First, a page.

Why do people fear silence?

A couple of years ago we spent Easter near Frankfurt am Mein. Holy Sunday is one big commercial crescendo here. The local cathedral, the coronation site of German kings and emperors, was practically deserted. Instead of that, when walking main streets we had to struggle through dense crowds of people who rushed to do their shopping. Now and then the human stream was stopped by buskers, each of different nationality, each performing a repertoire that had nothing to do with the Easter aura. Cool, but… somewhat barbarian.

We keep saying: The Holy Week is a time of calm and reflection. But in fact, for most of us these are only words which are not translated into action. On the contrary: the closer it gets to Easter, the more noisy, crowded and nervous it becomes.

According to tradition, the households chores, those big ones, requiring every fully-fit family member to get engaged should end on Holy Tuesday. In practice, however, they are postponed until the last moment. Unless they are done by “female cleaners”. But all other pre-Easter preparations continue until the ultimate moment when.. you finally begin to eat!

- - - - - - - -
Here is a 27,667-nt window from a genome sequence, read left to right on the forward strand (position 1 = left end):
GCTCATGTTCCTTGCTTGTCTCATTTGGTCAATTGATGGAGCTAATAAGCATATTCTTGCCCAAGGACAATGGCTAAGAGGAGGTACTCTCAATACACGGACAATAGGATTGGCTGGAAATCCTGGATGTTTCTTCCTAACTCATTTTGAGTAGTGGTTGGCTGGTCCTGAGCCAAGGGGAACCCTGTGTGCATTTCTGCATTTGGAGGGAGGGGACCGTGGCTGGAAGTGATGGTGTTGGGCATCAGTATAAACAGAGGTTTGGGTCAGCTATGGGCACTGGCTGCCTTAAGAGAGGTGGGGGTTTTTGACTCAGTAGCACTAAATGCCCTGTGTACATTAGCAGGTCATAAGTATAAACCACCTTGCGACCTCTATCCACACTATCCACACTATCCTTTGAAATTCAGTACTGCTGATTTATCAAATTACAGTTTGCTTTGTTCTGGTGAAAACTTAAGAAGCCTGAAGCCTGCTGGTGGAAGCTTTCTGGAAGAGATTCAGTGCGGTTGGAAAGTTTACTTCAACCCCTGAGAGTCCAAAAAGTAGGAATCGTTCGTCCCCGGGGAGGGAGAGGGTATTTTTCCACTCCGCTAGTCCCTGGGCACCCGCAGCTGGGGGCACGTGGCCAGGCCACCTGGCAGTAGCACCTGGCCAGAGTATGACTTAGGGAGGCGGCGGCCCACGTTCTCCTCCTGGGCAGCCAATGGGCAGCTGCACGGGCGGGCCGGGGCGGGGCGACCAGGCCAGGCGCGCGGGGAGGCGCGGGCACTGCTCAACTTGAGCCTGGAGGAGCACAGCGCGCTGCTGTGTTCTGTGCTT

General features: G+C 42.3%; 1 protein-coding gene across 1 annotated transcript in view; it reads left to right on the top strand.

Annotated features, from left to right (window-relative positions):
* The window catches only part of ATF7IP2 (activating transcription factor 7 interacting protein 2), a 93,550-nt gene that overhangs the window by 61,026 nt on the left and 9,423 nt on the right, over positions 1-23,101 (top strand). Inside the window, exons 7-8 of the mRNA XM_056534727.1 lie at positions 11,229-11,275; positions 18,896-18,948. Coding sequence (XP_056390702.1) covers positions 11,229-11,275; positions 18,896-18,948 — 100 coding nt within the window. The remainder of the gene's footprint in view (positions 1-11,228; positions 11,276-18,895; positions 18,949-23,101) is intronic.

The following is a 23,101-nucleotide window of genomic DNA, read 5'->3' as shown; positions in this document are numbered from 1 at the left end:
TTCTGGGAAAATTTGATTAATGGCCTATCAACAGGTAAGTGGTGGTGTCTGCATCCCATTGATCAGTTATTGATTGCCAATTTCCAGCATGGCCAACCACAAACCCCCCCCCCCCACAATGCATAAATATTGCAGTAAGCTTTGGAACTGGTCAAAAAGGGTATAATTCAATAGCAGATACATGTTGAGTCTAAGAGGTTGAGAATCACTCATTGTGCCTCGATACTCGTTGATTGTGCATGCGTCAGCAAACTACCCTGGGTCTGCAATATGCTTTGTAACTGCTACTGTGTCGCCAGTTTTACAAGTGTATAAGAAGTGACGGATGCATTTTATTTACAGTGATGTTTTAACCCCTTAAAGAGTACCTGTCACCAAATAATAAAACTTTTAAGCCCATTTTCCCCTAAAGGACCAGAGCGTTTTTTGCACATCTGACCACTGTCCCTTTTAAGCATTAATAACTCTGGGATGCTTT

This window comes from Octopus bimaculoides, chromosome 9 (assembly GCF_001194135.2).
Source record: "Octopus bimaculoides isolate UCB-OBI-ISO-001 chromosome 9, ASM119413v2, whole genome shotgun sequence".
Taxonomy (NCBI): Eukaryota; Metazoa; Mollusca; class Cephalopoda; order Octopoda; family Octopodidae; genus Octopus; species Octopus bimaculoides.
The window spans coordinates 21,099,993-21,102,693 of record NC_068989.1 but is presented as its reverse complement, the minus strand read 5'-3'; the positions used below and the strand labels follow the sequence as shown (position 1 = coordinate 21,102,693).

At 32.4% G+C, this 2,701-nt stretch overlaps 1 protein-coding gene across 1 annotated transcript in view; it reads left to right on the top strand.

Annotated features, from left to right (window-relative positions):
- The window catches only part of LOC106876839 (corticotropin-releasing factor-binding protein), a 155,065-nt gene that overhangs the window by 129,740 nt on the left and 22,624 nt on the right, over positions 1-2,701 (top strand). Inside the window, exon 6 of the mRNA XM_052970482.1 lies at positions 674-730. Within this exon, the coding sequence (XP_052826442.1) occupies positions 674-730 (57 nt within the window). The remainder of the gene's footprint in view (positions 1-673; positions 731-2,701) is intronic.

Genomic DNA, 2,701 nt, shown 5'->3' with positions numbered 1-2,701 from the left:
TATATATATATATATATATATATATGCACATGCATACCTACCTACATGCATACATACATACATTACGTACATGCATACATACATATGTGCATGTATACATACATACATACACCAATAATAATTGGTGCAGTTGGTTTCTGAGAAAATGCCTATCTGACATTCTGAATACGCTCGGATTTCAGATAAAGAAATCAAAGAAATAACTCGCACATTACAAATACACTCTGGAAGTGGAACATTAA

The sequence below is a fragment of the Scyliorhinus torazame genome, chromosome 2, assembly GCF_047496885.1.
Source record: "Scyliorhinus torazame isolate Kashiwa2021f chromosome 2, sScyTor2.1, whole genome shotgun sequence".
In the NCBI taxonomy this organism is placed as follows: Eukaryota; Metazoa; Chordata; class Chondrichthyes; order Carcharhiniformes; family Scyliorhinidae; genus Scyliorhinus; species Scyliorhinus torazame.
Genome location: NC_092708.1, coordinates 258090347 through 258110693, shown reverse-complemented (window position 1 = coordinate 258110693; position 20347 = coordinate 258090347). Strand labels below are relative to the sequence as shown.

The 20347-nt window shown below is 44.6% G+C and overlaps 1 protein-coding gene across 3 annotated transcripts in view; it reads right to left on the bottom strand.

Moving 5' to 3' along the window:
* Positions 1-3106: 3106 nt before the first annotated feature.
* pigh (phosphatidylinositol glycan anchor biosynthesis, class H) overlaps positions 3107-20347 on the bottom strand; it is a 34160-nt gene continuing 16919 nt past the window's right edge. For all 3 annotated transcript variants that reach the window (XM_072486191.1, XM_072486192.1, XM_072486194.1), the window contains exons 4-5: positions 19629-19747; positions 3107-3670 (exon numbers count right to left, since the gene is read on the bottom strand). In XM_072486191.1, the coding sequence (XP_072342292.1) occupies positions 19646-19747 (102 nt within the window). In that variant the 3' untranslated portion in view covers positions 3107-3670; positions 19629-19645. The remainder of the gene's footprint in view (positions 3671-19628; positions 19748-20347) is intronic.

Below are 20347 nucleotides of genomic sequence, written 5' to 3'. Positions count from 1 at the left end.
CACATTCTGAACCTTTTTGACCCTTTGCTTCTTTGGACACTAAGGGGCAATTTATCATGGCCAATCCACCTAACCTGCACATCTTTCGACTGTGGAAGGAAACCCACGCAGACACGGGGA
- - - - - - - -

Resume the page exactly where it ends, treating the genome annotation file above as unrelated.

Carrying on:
And where is the place for spirituality?

Winning over via the ear

It used to be like this: temples, even those erected along the most crowded streets, allowed to escape the hustle and bustle of everyday life. Churches were not only used for celebrations, they were also a shelter for those who craved – even temporarily – for solitude. To feel, to experience a scale other than the human one. It helped gather one’s thoughts, find oneself.

SIGN UP TO OUR PAGE When did the change occur? Hard to say. The first time I heard it was about a quarter of a century ago: in a tiny church in Helsingfors, where I was the only visitor, choirs resounded. But where were they? Nowhere. They were played from tape, from loudspeakers placed in many places. I hadn’t known this trick yet, so the effect was there. Over the years, I have come across this type of audio and tourist attractions more and more often. Seemingly discreet, as if well-chosen when it comes to the era and architectural order of churches, but still imposing in terms of sound.

I began to miss the old, less and less present, silence of the temples. Why can’t one enter the House of God and meditate in silence before His majesty? After all, prayer is not only thinking, but also feeling. Is it necessary to get used to the “sanctity of the temple” (the word: premedicate suggests itself) musically? I wonder why win a pilgrim over, more or less accidental, with extras contradicting the nature of the place? The silence of the temples is loud enough to listen to it – and to yourself at the same time.